Analysis of PUFA in RBC

For the sample preparation of the RBC a modified version of the procedures by Takemoto and co-workers [2] and by Blau and co-workers [13] were used. The concentrations of the fatty acid methyl esters (FAME) in the RBC samples were analyzed by GC/MS (Agilent Technologies 6890N GC system and Agilent Technologies 5973 MS system) equipped with a capillary column (Agilent 19091S-433). The injector (7683 B Series) temperature was set at 250°C and helium was used as carrier gas. The RBC samples were injected into the GC/MS system with splitless mode. The oven temperature was initially set at 50°C and was increased to 190°C (30°C/min), then to 220°C (3°C/min), and finally to 230°C (6°C/min) and maintained for 24 minutes.

Identification of the PUFA peaks was carried out via AMDIS, an Automated Mass Spectral Deconvolution and Identification System. The mass spectra of the fatty acids were obtained from the National Institute of Standards and Technology (NIST) library.

Analysis of PUFA in plasma with TLC

The methods of Takemoto and colleagues [2] and Blau and co-workers [13], were modified for sample preparation. Purification of the samples was achieved by adapting the thin-layer chromatography method by Smuts and Tichelaar [14] for methyl esters. The samples were analyzed with a GC/MS (Agilent Technologies 6890N GC system and Agilent Technologies 5973 MS system) equipped with a capillary column (J&W 122-2361). The injector (7683 B Series) temperature was set at 250°C and helium was used as carrier gas.

The plasma samples were injected into the GC/MS system with split mode. The split ratio was set at 5:1 with a flow of 4.4 ml/min. The oven temperature was initially set to 160°C and increased to 220°C (3°C/min) where it was maintained for 15 minutes. Samples were quantified with Chemstation Enhanced Data analysis software (version D.01.XX) using unique single ions and calibration curves for each FAME.

Results and discussion

The results showed that both the C24:0/C22:0 and C26:0/C22:0 plasma ratios were reduced within one month of starting therapy with atorvastatin and L-carnitine, compared to the pre-treatment value and that these ratios remained lowered during the first three months of treatment (Figure 1a and 1b). Unfortunately, plasma C26:0 concentrations increased slightly (Figure 1c). Currently, the exact mechanism of how cholesterol lowering drugs reduces plasma levels of VLCFA in X-ALD patients is unknown [4]. It has been suggested that the effect of lovastatin on plasma VLCFA may rather be attributed to its effect on the cholesterol synthesis than to a direct effect on the VLCFA metabolism [15]. Since no clinical improvement was noted, LO was added to the treatment regime.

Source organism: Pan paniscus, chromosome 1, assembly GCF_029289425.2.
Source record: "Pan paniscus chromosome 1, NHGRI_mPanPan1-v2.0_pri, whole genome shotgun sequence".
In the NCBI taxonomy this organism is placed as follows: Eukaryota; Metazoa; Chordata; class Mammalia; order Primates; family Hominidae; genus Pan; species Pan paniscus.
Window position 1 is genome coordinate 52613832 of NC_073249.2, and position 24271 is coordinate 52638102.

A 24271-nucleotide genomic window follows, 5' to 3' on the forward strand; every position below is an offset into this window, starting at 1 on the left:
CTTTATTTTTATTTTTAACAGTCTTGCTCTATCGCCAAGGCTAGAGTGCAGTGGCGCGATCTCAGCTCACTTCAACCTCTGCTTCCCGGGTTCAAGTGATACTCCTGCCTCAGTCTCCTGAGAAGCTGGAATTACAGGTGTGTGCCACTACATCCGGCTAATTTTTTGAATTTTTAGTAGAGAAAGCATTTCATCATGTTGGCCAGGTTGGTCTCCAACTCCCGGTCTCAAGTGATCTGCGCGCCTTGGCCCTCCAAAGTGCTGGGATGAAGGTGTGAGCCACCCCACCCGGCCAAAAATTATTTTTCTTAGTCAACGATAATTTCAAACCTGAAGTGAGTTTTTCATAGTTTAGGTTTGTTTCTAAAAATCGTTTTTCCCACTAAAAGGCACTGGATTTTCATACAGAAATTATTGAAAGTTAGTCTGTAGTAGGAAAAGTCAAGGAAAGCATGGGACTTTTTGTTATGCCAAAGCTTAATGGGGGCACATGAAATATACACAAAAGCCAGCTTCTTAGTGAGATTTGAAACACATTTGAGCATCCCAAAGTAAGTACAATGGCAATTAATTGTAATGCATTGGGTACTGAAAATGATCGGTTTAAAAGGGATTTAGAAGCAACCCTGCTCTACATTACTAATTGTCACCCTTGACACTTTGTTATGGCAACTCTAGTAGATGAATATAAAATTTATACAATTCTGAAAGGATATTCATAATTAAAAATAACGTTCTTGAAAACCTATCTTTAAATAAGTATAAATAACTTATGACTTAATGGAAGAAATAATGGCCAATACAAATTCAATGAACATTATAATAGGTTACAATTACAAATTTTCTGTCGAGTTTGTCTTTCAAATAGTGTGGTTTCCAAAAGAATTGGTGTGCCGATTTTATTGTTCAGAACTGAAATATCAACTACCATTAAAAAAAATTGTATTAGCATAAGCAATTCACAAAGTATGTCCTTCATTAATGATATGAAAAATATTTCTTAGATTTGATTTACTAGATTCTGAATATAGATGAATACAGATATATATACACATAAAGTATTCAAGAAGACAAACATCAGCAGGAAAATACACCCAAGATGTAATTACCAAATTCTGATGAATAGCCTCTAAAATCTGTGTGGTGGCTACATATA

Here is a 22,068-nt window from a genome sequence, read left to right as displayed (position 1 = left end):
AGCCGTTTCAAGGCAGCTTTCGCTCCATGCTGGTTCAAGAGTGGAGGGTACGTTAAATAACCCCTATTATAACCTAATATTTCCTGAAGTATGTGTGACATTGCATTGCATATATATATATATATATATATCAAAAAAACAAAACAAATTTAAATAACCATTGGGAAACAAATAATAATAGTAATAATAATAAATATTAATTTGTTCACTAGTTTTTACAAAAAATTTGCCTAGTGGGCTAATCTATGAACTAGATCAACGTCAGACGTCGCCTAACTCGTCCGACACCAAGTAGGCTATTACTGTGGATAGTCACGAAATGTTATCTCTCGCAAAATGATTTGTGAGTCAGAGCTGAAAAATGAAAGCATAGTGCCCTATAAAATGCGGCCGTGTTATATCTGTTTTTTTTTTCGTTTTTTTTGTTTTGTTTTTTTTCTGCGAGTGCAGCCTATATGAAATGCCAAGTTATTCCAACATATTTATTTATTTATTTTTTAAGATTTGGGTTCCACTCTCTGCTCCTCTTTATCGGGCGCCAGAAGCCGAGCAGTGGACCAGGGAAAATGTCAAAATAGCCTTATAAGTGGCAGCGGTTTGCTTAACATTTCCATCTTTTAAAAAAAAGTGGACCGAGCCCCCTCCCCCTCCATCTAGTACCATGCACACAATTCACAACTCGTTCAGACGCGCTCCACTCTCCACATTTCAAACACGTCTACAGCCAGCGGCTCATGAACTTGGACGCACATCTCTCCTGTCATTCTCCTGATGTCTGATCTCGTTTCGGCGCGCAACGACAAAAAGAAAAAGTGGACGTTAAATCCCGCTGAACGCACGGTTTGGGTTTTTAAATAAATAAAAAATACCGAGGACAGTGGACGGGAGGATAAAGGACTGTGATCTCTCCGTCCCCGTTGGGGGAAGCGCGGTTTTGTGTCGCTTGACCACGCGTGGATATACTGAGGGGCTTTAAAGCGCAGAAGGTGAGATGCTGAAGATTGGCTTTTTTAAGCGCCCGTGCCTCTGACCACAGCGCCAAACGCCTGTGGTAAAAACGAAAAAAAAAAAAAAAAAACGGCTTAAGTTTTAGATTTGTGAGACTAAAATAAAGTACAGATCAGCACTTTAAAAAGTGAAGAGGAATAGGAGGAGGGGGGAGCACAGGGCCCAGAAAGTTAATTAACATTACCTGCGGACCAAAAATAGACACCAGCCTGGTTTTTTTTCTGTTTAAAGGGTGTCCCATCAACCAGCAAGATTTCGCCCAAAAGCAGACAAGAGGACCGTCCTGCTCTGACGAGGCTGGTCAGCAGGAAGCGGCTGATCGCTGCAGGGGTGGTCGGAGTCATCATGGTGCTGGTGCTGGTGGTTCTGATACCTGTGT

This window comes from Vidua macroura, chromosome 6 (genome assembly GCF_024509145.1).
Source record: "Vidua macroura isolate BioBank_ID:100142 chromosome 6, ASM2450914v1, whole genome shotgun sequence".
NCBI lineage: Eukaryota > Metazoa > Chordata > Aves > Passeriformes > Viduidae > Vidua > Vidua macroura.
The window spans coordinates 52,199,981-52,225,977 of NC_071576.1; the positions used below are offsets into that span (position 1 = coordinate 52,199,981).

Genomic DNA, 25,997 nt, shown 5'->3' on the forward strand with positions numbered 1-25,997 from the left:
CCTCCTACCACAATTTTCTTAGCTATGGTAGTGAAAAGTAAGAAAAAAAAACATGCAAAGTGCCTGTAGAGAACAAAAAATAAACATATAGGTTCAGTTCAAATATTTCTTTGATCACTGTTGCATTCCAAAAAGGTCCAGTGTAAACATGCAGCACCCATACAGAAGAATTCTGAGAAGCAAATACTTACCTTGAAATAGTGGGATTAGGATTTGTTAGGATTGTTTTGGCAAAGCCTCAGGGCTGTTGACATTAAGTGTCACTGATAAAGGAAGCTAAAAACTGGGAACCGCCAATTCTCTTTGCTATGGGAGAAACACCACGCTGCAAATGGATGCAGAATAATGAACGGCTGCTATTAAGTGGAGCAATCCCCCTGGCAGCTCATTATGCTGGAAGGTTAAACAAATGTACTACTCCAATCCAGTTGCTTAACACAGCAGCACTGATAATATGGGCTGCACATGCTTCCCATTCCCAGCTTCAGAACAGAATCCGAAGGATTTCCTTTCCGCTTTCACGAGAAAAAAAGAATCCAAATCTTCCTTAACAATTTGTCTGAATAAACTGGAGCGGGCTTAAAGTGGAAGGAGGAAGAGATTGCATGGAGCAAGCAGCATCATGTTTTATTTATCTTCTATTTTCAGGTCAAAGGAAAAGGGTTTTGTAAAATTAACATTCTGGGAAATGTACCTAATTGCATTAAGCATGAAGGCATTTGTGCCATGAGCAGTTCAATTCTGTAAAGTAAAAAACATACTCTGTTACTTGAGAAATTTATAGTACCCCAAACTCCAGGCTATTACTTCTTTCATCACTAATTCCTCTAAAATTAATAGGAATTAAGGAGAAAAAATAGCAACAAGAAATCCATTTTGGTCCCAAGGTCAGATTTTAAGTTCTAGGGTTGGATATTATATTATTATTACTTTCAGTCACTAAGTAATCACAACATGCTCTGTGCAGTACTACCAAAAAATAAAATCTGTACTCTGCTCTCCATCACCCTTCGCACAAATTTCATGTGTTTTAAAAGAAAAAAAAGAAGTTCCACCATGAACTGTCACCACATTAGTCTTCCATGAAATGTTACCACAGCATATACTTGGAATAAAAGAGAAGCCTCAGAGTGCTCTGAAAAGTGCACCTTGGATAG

thumbnailFigure 1. VLCFA plasma levels of the AMN patient: where (a) depicts the ratio C24:0/C22:0; (b) depicts the ratio C26:0/C22:0 and (c) depticts the concentration C26:0. The symbols represent: black diamond-one month after artorvastatin and L-carnitine started (November 2007); black triangle-one month after Lorenzo's oil started (March 2008) and the black sircle-one month after DHA started (October 2008). The grey dashed line indicates the threshold for the analysed data to be regarded as normal subject values.

Lorenzo's oil decreased plasma VLCFA ratios C24:0/C22:0 and C26:0/C22:0 after one month of treatment, however, over a period of six months after therapy started, these ratios increased to values higher than before LO treatment began (Figure 1a and 1b). Plasma C26:0 concentrations sharply decreased after one month of LO treatment, but levels then started to increase (Figure 1c). Decreased plasma DHA levels (Figure 2), below normal control values, were noted for the entire period in which LO, atorvastatin and L-carnitine were administered (March 2008 to September 2008). Once again it could be argued that reduced levels could be attributed to LO treatment, which is in accordance to the study of Moser and coworkers [16] where they found the severe reduction in ω-3 and ω-6 fatty acids, including DHA during LO treatment in the absence of ω-3 and ω-6 supplementation. In this case study, LO initially decreased plasma VLCFA levels and ratios, but failed to sustain or normalize VLCFA levels and to improve clinical symptoms. We found raised concentrations of oleic and erucic acid in the plasma of the patient that corroborated the adherence to the therapy.